Sleepy teenagers are more likely to be antisocial and have 4.5 times higher odds of committing crime by the time they reach 29 years old, findings of a new study have revealed.

Drowsiness, Antisocial Behavior, And Likelihood To Commit Violent Crimes

Teens who report feeling drowsy in the mid-afternoon are more likely to exhibit more antisocial behavior such as cheating, stealing, lying, and fighting. It appears that these less-than-ideal actions may persist and even get worse as these adolescents get older. Findings of the new study have found that sleepy 15-year-old teens who exhibit antisocial behavior have increased risk of committing violent crimes 14 years later.

For the new study published the Journal of Child Psychology and Psychiatry, Adrian Raine, from the Departments of Criminology, Psychiatry, and Psychology at the University of Pennsylvania, and Peter Venables, from the Department of Psychology of the University of York in the UK, involved 101 15-year-old boys to find out if there is a link between adolescent daytime sleepiness and odds of committing criminal offense in adulthood.

At age 15, the participants were asked to rate their degree of sleepiness. Researchers also measured the participants' brainwave activity and sweat rate response to stimuli, which represents brain-attentional function.

Self-reports and ratings from teachers who had worked with the teens for at least four years allowed the researchers to gather data about the participants' antisocial behavior.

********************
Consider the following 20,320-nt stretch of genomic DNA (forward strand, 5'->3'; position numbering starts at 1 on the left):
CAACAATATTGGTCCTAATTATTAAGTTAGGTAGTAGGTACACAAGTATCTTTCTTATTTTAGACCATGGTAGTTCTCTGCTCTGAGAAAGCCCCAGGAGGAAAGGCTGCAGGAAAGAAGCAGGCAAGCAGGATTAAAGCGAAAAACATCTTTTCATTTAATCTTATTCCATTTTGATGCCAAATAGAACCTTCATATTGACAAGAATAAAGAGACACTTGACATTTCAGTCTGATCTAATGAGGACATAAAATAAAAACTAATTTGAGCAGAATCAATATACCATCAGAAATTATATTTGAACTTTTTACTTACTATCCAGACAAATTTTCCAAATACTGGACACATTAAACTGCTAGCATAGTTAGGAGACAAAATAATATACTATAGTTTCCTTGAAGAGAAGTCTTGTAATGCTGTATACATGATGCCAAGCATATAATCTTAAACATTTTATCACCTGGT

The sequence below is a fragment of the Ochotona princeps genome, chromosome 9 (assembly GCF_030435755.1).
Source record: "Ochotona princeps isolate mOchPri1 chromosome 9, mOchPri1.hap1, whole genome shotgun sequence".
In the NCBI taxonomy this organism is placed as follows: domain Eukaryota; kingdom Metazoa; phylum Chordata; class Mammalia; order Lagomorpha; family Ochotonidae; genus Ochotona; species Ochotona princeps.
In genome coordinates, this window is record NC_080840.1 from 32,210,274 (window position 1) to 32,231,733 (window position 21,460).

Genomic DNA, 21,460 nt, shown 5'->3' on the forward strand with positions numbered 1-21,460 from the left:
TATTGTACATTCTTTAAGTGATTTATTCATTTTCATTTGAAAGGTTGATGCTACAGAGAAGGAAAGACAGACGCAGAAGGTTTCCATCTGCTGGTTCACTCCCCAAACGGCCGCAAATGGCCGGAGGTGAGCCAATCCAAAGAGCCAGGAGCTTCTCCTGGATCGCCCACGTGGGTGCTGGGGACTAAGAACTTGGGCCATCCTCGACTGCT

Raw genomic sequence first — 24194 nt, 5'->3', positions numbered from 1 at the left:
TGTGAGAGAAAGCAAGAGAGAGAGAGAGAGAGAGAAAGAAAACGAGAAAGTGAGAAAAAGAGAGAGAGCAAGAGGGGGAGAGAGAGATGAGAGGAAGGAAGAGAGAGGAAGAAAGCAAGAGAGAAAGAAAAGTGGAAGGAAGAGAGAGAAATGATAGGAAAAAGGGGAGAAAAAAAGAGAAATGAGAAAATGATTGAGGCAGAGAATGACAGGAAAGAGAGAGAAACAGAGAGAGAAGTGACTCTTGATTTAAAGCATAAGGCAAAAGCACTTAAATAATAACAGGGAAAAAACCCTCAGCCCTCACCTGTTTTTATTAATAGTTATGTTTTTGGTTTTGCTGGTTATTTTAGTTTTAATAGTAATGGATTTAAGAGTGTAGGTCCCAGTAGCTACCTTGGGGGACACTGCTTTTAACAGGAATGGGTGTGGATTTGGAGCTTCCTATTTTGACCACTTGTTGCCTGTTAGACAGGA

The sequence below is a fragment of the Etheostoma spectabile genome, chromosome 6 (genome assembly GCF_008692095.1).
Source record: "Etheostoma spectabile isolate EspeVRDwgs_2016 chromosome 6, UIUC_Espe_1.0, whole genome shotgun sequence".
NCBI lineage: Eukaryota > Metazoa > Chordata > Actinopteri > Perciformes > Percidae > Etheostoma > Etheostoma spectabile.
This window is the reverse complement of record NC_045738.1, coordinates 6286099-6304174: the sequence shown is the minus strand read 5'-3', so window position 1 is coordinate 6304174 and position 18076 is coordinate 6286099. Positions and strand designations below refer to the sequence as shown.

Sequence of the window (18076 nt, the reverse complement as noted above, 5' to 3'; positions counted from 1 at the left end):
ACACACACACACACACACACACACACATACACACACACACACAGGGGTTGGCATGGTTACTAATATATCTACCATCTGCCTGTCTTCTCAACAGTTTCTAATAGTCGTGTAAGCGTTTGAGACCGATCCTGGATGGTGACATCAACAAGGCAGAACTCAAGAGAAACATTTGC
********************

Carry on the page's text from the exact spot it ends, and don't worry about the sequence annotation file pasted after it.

Data from the Central Criminal Records Office then allowed the researchers to determine which of the original 101 participants had a criminal record by the time they reached 29 years old.

By excluding minor violations and focusing instead on property offenses and violent crimes that the participants were convicted of, the researchers found that 17 percent of the participants committed crime by adulthood. They also noticed a connection between sleepiness in teen years and committing crime in adulthood.

"Findings are the first to document a longitudinal association between sleepiness in adolescence and crime in adulthood," the researchers wrote in their study. "Findings are also consistent with the notion that the well-established link between social adversity and adult crime is partly explained by sleepiness."

Children Need To Get More Sleep

The researchers said that drowsiness alone does not always predispose boys to become antisocial and many children who have sleep problems do not grow up to become lawbreakers.

The findings, however, found that teenage boys characterized by sleepiness and a greater frequency of antisocial behavior had increased likelihood of having a life of crime later. As to how sleepiness during the day is associated with likelihood of becoming criminal, the researchers offered an explanation.

"Daytime drowsiness is associated with poor attention," Raine explained. "Take poor attention as a proxy for poor brain function. If you've got poor brain functioning, you're more likely to be criminal."

Based on their findings, the researchers recommend that children get more sleep at night as this may potentially help those with behavioral issues.

"That could make a difference not just for antisocial behavior at school with these teenage kids but more importantly, with later serious criminal behavior," Raine said.

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